Today I will just write a post with no theme. I don’t know why you always need an agenda when you write, so I will write about anything. I have no idea why my 11 year old daughter is picky about lunch snacks. She never likes the chips I buy, whether it’s corn chips, corn chips with a “hint of lime”, potato chips, cheezits, or even pretzels. She just does not want them. And then she complains that I do not pack her a “crunchy snack”. WEll I’M TRYING. So today I popped some microwave popcorn and just gave her some of it. I think she was happy.
A post about nothing should also have a picture, so here is one. This seems like as good a picture as any. I may replace it with a picture of something else at any time.
And something I am really angry about. Why do old people have to share a blood supply wtth young people? I mean, old people need to just GET OVER THEMSELVES. Like your time comes, and then your number’s up. Is it really necessary to try to live to 100 or longer and especially by taking some younger person’s blood? Just go out and leave the earth to some younger people without making it totally crowded with your old-ass selves. I guess this upsets me because I live in NJ and it’s the most populated state in the nation, so crowds are part of my daily experience.
I’m going to California tomorrow. I have a lot of plans to see family, like every day. Hopefully we will try some good Mexican food too. Among other things we are going to Disneyland, well that is, if the Haunted Mansion is open. A friend told me that Disney is getting rid of all images of alligators in their theme parks, which means that they are changing (sob) that great picture of the girl with the pink parasol in the haunted mansion, on a tightrope with an alligator at her feet. I can’t believe they are doing this. Seriously, grow some balls Disney. It’s sad that little boy got eaten by an alligator. It really is tragic, but that is totally superstitious and lame. On the other hand I can sort of understand it. I would probably do the same thing in my home if I had a pet alligator and it ate a kid.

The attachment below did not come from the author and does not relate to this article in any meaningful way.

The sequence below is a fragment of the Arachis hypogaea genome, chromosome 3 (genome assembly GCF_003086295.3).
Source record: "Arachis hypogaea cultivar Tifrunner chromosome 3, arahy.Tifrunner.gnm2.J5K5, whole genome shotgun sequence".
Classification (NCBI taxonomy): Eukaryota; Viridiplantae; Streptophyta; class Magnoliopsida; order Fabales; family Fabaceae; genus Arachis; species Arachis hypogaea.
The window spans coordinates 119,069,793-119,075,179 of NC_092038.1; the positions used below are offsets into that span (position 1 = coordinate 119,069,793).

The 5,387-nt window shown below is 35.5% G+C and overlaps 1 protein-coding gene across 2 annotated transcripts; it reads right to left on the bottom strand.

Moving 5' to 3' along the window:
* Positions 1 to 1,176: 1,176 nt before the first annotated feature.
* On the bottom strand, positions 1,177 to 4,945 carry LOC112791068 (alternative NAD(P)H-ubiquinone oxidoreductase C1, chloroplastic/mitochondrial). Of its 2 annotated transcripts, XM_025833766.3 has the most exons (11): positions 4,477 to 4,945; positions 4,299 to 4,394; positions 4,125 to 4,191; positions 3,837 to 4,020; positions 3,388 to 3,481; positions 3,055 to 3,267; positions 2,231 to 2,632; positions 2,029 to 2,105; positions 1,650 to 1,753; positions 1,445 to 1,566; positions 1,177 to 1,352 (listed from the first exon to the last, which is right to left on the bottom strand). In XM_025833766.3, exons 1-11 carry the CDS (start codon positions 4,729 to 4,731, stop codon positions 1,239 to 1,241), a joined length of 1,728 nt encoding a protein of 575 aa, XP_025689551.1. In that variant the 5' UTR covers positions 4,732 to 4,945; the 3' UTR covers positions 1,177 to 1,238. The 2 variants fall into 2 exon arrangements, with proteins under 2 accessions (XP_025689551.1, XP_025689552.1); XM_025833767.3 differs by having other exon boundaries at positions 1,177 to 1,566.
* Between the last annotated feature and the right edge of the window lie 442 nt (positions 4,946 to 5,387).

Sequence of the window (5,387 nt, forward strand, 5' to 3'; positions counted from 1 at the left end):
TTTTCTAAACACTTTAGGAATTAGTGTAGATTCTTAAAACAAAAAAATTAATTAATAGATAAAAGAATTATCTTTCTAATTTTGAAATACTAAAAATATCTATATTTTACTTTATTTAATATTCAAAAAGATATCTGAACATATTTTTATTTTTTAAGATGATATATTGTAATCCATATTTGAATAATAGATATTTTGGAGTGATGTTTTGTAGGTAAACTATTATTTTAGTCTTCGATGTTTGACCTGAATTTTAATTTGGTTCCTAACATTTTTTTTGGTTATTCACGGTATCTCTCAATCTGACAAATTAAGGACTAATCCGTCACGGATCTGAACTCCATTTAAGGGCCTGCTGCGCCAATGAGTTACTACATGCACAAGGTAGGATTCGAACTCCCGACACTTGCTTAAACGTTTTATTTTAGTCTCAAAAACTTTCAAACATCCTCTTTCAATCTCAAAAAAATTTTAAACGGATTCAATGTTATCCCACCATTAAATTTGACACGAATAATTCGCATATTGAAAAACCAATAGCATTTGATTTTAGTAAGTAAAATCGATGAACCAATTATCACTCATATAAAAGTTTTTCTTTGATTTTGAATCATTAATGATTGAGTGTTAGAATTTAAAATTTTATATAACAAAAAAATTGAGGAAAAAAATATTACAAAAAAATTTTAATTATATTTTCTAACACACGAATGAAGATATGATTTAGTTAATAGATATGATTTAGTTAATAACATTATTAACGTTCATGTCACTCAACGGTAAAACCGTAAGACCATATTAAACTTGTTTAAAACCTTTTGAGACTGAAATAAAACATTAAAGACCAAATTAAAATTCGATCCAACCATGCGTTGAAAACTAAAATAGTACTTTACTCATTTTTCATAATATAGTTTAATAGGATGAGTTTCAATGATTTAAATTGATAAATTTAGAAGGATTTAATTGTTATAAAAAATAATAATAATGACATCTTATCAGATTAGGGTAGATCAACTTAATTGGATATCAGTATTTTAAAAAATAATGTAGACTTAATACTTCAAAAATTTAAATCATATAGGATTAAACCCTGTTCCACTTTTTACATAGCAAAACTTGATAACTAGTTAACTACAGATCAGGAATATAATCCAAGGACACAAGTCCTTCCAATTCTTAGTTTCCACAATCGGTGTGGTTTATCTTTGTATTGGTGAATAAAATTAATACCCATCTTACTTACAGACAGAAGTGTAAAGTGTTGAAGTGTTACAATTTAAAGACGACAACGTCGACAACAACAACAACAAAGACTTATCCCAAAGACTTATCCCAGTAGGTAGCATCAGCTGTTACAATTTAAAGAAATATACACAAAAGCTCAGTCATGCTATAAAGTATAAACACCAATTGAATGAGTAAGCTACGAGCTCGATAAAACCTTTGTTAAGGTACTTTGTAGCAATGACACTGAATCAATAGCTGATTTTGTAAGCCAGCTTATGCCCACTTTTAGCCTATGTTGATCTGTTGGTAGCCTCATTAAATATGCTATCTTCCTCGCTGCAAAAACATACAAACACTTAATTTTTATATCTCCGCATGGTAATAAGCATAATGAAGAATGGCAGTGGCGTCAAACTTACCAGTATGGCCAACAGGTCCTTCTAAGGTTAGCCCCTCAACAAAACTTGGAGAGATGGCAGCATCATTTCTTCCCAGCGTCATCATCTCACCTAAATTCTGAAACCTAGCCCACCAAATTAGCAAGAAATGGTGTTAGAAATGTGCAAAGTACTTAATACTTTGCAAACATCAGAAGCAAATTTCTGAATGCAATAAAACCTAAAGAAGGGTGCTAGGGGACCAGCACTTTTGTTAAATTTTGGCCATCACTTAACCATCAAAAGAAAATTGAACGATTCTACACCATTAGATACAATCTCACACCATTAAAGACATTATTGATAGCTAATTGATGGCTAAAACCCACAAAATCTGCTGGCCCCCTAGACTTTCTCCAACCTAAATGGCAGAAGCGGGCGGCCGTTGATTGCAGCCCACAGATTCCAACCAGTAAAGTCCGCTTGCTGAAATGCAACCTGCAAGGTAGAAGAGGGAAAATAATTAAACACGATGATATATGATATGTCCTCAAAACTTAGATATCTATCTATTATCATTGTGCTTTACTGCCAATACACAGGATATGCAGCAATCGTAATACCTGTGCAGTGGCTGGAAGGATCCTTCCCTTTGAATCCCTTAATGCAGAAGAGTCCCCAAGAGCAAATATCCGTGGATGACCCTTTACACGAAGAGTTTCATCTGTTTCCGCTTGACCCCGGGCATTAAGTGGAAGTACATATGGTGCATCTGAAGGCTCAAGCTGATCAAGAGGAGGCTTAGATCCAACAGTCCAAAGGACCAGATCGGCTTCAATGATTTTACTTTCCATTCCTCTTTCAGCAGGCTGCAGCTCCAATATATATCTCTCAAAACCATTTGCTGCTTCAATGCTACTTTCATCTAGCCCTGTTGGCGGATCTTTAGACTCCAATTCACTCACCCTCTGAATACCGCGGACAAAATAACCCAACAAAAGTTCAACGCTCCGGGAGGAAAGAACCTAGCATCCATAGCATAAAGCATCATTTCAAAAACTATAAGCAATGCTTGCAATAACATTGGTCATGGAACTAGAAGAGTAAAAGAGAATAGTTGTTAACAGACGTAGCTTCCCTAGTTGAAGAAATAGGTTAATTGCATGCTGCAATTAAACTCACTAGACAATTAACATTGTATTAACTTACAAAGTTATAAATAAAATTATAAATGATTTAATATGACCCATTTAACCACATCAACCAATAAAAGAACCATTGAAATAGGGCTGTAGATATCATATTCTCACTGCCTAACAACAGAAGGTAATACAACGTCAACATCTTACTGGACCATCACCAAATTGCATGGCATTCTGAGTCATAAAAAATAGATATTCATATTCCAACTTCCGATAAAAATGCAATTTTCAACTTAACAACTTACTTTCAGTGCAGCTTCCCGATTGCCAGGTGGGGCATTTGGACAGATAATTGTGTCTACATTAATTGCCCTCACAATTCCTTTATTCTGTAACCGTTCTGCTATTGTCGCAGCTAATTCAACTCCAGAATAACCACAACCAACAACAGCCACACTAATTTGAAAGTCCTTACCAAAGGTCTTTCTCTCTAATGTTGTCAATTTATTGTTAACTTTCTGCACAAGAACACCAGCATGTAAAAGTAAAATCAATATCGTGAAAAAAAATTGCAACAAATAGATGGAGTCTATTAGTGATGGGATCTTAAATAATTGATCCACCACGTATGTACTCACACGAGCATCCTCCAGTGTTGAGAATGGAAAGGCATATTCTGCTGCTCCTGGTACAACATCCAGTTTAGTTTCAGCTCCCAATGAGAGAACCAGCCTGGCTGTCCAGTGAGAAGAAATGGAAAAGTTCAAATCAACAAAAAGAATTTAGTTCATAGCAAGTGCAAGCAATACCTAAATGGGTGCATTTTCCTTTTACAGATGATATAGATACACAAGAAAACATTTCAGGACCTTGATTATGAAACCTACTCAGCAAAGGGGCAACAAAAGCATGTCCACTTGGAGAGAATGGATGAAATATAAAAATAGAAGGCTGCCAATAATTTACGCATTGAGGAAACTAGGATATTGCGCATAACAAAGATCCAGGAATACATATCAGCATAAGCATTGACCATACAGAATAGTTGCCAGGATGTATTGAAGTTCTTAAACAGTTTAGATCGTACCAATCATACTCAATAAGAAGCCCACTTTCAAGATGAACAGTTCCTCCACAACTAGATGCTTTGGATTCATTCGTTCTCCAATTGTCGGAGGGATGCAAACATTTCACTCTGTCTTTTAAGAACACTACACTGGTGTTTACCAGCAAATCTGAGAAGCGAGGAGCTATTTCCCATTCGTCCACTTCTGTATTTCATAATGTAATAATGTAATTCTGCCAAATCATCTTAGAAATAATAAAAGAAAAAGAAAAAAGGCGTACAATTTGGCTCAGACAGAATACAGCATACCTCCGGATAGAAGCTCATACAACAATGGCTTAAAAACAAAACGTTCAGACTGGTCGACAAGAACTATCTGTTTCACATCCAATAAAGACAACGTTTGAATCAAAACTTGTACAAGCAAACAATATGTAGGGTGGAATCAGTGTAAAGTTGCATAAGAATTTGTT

Sothis is the end of my post about nothing, which has actually been about several things.
I learned something very interesting tonight. Investing can be almost as fun as shopping. OK, almost, and I’m new to it so I’m talking out of my ass, I realize.
Still, tonight after work I did two things. I went shopping at Target and Kohl’s, looking for a vest. I didn’t find the right one anywhere and spent about 40 minutes digging through sale racks. I almost bought a furry black vest that said “FILA” in large blue letters, at Kohls, but thinking it was tacky, and as the line was long, I left it there.
When I got home I decided to invest (wow after after not finding a vest, I just realized that!), for the first time ever. I had converted an old 401K into a rollover IRA a few weeks ago.
My bank kept telling me, “Now you have to invest it”, and emailing me this tool. They really love to email the tool. I have about 6 copies in my inbox right now. I thought “oh, they probably automatically invest it in something like the “Saving Until You Are Old And Decrepit” fund. Whatever man.
But tonight I was bored enough to do something about it so I called them.
Now I should say that Fidelity has the WASP-iest sounding brokers in the world, and they are all men. I’m picturing a bunch of Indians with really good voice training saying they are “Jim Tate” or “Jonathan Peterson” or “George Michael” but good for them and their nice acting skills.
I should back up a little. I had actually done my research and figured out that I’ll never be able to retire. If I want to have $45,000 a year by the time I’m 65, I’ll have to invest well over half my monthly income in 401K. Forget it! Assuming that I’ll be still be a poor college student at age 65, I can at least do something good with my money because poor students always care about the environment and besides, who cares!
With that in mind I have been researching “social responsibility funds”. Because, for me, the quality of a fund depends on the types of companies it invests in, not how bullish it is (is that the right word?). And there are a lot of social responsibility funds but, as this article points out, they all decide what is socially responsible to them. Most exclude alcohol (I LIKE alcohol, alcohol is GOOD), cigarettes (I don’t care!), and weapons manufacturers (Now we’re talking. I like to exclude weapons manufacturers!). So in the end you have to do some research down at the level of companies.
Based on this article, I decided that a good fund would be Parnassus. They are doing OK, they invest in public water (yay! I don’t like water bottles everywhere!), and Autodesk (CAD software – plus I used to work at Autodesk and they were nice).
So back to tonight. I called 1-800-whatever and spoke to a very knowledgeable man who explained about the difference between funds (a group of stocks) and stocks (individual companies). He said I could find out about the different stocks using the research tool that he’d be happy to email to me. They do love to email that tool.